Dear UT community,
I am writing to let you know that Dean Doug Dempster is planning to conclude his tenure as dean of the College of Fine Arts and return to the faculty, effective May 31, 2021.
Dean Dempster first joined UT in 2001, and has since served in numerous leadership capacities in the college and across the university. During this time, he earned a reputation as a visionary leader, one who has sought out and created new partnerships across the campus and elevated the impact of the college. His scholarly contributions as a philosopher span specialties. He is widely published in philosophical aesthetics, music theory, cultural policy studies and the philosophy of language. Prior to UT, Dean Dempster served on the faculty at the University of Rochester for 18 years where he also served as associate director and academic dean at the Eastman School of Music. He has served in his current role as dean since 2007.
President Fenves shared this about Dean Dempster’s contributions to UT Austin.
“As the second longest-serving dean in the history of the College of Fine Arts, Doug Dempster has led COFA into a forward-looking era of artistic scholarship and creative expression while nurturing the timelessness of art and performance. He infused the college with an ambitious sense of possibility, sparking growth and innovation in curriculum, student services, art education, fundraising and many other critical areas. Having worked with Dean Dempster for eleven years of his deanship, I have seen the impact of his leadership, which will continue to benefit generations of musicians, dancers, actors, artists, scholars and creators at UT.”
His accomplishments and contributions are too numerous to list, but these are a few I would like to highlight.
- Dean Dempster continuously demonstrated his unwavering commitment to student success. To make professional internships affordable for low-income students, he established a $3 million endowment of need-based scholarships. He launched the college’s first diversity recruitment campaign and created the college’s own recruitment and admissions office, which focused on recruiting and counseling diverse and talented undergraduates.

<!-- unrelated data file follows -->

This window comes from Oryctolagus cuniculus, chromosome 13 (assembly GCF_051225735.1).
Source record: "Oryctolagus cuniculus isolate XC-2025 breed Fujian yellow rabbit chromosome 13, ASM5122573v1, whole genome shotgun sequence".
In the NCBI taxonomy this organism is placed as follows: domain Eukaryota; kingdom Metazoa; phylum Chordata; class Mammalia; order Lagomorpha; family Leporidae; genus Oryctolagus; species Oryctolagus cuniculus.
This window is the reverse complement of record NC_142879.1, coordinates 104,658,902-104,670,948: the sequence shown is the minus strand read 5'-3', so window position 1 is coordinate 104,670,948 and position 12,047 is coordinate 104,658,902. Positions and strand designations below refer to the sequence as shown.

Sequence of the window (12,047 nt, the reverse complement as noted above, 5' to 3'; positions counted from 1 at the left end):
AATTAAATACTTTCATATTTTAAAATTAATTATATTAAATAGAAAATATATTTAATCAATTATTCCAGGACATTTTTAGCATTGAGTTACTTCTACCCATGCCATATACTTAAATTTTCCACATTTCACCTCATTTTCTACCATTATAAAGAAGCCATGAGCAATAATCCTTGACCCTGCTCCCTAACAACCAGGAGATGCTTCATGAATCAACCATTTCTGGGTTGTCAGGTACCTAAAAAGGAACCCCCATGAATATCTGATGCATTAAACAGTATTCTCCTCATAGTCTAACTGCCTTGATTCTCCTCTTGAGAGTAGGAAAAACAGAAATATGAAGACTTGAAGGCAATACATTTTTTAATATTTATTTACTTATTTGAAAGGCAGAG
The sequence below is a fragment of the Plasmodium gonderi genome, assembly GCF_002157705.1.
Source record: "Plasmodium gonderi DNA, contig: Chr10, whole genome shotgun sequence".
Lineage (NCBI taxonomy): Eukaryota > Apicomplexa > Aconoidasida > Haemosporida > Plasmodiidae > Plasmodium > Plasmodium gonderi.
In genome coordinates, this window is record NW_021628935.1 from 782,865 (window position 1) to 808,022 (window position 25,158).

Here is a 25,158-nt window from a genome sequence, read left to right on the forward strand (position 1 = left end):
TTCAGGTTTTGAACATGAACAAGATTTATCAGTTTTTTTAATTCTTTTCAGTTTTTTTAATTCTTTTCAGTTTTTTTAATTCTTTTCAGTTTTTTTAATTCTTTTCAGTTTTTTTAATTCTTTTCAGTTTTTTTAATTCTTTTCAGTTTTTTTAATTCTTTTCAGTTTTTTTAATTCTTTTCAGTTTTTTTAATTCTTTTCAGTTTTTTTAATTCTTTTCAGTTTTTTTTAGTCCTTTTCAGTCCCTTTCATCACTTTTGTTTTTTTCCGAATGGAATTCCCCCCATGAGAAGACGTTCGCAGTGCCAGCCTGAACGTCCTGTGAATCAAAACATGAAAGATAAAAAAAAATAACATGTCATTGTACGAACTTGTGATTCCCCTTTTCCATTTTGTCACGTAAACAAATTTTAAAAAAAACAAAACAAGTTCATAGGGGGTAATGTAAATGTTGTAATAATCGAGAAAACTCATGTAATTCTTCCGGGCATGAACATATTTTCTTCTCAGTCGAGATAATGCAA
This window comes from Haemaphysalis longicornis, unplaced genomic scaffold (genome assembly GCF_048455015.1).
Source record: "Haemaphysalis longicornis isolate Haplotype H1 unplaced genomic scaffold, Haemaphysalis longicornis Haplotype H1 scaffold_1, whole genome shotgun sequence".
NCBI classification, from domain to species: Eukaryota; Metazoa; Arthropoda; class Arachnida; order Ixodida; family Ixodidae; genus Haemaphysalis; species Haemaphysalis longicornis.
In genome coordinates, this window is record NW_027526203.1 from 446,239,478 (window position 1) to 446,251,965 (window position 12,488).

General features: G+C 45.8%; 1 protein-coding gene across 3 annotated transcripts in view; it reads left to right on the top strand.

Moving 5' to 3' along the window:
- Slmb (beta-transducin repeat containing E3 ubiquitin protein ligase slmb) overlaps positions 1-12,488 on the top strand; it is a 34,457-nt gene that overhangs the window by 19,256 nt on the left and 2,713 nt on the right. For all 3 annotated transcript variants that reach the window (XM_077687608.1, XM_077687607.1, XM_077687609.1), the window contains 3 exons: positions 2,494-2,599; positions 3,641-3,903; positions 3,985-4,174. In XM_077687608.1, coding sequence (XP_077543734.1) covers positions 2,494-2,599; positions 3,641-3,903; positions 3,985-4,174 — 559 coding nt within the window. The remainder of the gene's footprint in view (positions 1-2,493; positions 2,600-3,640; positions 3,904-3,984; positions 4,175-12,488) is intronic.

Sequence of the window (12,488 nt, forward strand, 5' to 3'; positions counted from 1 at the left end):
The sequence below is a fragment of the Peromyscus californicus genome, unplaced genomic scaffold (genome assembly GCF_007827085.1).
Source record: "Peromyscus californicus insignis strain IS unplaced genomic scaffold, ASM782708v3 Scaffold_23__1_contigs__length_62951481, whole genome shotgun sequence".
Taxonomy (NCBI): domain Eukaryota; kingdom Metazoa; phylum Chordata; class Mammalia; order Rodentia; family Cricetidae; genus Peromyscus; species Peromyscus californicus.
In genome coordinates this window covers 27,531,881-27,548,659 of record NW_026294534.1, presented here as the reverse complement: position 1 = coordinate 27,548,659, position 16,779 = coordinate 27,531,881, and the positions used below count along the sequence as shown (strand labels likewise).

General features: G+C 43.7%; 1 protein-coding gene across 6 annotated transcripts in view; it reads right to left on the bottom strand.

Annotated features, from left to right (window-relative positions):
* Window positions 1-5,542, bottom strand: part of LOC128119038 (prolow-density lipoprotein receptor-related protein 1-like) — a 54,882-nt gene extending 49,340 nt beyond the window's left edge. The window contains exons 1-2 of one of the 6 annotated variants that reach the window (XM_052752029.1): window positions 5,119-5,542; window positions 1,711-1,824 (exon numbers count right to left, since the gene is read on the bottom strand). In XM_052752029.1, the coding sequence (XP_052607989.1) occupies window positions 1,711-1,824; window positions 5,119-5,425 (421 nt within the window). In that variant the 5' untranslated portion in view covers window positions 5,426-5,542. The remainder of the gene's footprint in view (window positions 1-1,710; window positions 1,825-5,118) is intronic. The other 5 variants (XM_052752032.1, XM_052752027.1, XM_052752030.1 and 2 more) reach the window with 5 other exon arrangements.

- Under his leadership, Dean Dempster led efforts to establish Casa Herrera, the UT Austin Mesoamerican research and education center located in Antigua, Guatemala. He played a pivotal role as the College of Fine Arts partnered with Kendra Scott, the McCombs School of Business, and the School of Undergraduate Studies, to create the Kendra Scott Women’s Entrepreneurship Leadership Institute. Along with the McCombs School of Business and the Moody College of Communication, the college established UTNY, UT’s first residential undergraduate curriculum and internship program located in New York City. Additionally, the college collaborated with Moody to create a program for B.F.A. in Acting seniors to spend their final semester in Los Angeles as part of UTLA.
- A tireless fundraiser, Dean Dempster raised some of UT’s largest gifts and endowments. In 2008, COFA received $55 million from Ernest and Sarah Butler to name the Butler School of Music, the largest single gift in the college’s history and — at that time — the largest single gift to a public university music school in the United States. The college’s endowment now stands at a current market value of $170 million with additional pledged gifts of $105 million. During his tenure over $206 million in cash gifts and endowments were committed to the college.
- Dean Dempster worked tirelessly to recruit and retain a strong and innovative faculty body throughout the college. He led efforts to create the first departmental and college-level teaching and service awards, commissioned task force efforts focused on gender equity and non-tenure track faculty, and created 12 endowed professorships and chairs.
Dean Dempster is a community and national leader. I admire and deeply appreciate his commitment to our students, faculty, staff, and the university community.
Please join me in celebrating Dean Dempster’s accomplishments and thanking him for his tremendous service to the university.